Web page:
Taking your brand to a trade show can prove to be exponentially beneficial to your business. It can also end up a huge waste of valuable time and money if not prepared for properly. There are six basic steps to strategically planning your trade show experience: evaluate, locate, research, plan, prepare, and post-evaluate.
Your first step is to evaluate your business and your brand. Who is your target audience? What sales goals or networking goals would you like to meet at the show? What would it take to maximize your ROI? Be sure to consider the monetary value of your time as well as actual cost.
The next step is to locate the trade shows or conferences that cater to the target audience you identified in your first step. You can do that several ways. You can ask your current customers about the types of events they regularly attend. Contact local professional organizations in your industry or search online through trade show directories, chamber of commerce sites, or area business associations.
Once you pick the trade show you want to participate in you move on to research, research, and more research. Ask the trade show coordinator for a list of prior year vendors and attendees. Map out the location of the show and see if that fits in with your travel abilities. Does the cost for entry into the show as a vendor become prohibitive? Double check the sponsor’s reputation; no need to ruin your business’ good name by mistakenly pairing up with the wrong one. Lastly, you should research the show requirements. What types of booths are allowed? Do you need or are you allowed access to audio visual equipment (electrical sockets, rental capabilities, etc.)? What promotional items will you need and what marketing services will be available?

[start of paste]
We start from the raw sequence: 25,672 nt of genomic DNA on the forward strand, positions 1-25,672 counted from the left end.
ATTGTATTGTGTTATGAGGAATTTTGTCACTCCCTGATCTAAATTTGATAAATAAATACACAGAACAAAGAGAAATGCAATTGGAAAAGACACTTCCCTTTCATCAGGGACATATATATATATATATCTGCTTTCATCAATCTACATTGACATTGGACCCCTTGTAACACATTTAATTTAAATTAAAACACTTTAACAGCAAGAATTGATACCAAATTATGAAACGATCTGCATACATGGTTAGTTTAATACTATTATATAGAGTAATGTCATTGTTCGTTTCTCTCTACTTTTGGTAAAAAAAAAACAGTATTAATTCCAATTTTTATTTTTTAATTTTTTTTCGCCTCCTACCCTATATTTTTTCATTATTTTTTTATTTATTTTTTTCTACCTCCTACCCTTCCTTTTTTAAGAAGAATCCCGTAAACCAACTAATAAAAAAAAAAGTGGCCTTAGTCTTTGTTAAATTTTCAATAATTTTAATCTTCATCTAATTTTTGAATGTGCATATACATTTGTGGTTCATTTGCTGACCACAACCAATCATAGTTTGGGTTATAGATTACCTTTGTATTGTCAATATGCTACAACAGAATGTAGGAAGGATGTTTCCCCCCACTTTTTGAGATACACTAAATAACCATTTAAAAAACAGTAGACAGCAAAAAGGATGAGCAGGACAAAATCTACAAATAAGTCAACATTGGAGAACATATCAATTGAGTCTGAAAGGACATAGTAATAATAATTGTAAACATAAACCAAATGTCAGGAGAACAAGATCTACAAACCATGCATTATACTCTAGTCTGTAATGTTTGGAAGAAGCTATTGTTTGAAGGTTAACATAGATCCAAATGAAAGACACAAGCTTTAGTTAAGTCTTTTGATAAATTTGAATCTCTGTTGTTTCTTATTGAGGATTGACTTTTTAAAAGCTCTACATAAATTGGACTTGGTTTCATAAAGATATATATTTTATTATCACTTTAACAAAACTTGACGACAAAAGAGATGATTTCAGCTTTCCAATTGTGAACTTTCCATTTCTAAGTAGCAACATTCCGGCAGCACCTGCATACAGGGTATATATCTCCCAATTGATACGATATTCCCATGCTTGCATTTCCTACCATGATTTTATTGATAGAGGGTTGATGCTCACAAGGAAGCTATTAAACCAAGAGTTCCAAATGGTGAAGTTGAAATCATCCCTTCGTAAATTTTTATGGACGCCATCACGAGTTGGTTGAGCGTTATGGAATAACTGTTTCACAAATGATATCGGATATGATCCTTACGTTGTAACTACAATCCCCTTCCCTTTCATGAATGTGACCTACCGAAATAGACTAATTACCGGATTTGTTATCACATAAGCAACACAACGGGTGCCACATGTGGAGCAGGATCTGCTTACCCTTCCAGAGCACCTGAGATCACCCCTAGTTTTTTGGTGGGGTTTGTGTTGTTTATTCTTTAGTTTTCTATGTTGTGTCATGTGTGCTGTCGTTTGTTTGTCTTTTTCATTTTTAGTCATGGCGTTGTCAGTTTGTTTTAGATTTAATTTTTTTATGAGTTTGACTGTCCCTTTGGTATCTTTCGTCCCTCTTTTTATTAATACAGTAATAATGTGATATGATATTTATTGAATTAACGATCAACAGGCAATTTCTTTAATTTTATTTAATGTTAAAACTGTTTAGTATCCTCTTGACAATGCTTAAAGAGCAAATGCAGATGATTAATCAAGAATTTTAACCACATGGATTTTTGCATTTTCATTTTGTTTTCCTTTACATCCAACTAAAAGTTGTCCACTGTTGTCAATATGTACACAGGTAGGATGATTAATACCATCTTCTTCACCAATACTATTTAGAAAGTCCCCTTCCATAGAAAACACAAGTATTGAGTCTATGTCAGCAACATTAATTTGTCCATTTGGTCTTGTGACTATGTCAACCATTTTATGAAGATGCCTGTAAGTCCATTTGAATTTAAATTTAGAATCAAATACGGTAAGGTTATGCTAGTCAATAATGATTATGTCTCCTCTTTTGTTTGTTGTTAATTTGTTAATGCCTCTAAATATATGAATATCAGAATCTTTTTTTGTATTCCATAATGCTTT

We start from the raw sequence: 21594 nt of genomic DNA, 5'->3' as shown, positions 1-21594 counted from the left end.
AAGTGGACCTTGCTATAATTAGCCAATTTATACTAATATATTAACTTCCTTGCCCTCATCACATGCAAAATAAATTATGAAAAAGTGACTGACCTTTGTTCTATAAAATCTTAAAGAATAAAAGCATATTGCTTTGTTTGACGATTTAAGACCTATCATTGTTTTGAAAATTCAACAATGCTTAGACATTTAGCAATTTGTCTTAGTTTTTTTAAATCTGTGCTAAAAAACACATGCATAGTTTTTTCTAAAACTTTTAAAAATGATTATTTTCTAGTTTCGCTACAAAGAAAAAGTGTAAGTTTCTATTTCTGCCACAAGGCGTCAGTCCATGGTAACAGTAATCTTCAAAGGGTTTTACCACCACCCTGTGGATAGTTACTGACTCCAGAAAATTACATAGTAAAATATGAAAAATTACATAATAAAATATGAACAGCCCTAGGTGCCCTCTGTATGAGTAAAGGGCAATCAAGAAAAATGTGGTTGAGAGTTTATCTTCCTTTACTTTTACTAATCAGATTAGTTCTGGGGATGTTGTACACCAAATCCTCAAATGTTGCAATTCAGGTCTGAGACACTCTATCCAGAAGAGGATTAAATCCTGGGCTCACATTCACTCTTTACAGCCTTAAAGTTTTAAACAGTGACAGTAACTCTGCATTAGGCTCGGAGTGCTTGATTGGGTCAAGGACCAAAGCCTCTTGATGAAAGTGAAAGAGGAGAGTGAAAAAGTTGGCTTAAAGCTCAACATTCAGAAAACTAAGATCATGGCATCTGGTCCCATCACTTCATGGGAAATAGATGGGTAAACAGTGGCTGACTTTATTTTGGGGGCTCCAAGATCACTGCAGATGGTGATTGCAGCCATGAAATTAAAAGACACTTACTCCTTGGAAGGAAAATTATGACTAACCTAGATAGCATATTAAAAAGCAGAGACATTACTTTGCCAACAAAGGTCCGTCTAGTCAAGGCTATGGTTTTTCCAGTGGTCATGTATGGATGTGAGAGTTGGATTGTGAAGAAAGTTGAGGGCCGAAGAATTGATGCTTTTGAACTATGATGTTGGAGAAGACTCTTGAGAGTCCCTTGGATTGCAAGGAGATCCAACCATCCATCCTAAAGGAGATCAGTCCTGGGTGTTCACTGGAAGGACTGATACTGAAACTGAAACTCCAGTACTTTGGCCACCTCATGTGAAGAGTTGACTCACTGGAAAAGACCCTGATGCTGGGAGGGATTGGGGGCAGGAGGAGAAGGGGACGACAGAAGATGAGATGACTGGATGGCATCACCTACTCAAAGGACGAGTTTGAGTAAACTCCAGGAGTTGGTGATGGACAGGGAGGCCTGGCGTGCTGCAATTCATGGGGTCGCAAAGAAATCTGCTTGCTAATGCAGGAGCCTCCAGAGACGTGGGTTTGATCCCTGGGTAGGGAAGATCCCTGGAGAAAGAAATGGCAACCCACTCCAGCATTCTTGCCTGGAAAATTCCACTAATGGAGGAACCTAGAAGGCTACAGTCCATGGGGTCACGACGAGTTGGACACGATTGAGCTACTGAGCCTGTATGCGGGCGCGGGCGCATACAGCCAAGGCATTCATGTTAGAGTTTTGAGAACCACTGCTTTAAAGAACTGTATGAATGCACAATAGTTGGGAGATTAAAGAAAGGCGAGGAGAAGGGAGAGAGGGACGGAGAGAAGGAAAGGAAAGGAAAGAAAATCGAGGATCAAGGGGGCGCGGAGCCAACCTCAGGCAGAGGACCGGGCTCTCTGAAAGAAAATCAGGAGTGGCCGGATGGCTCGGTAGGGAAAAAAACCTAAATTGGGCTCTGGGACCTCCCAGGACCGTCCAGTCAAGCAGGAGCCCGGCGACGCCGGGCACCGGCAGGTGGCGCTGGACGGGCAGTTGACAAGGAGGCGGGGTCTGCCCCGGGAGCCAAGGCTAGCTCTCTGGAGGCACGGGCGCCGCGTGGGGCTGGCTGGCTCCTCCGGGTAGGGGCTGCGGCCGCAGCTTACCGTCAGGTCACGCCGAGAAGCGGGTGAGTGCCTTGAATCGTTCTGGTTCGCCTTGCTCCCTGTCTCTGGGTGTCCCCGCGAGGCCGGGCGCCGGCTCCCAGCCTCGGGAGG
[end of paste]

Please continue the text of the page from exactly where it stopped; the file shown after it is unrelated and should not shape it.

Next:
Now it’s time to plan for your show. Set your objectives, set your budget, decide on your sales message or tag line, work on a three part marketing plan that involves pre-show marketing, at-show marketing and post-show marketing. Develop the graphics you want to use and write up any promotional literature.
The fifth step is preparation. Now that you know the requirements you can start designing your exhibit: table top displays, backdrops, lighting and staffing. Confirm your booth location and any rental arrangements regarding travel or equipment. Print your marketing materials, your schedules and stock up on your business cards. Don’t forget to double check the travel arrangements of any staff that will be going with you.
The final step is a post-evaluation where you follow up with attendees and compare your show goals with the actual results. Compile this information to be used in the evaluation step of your next show.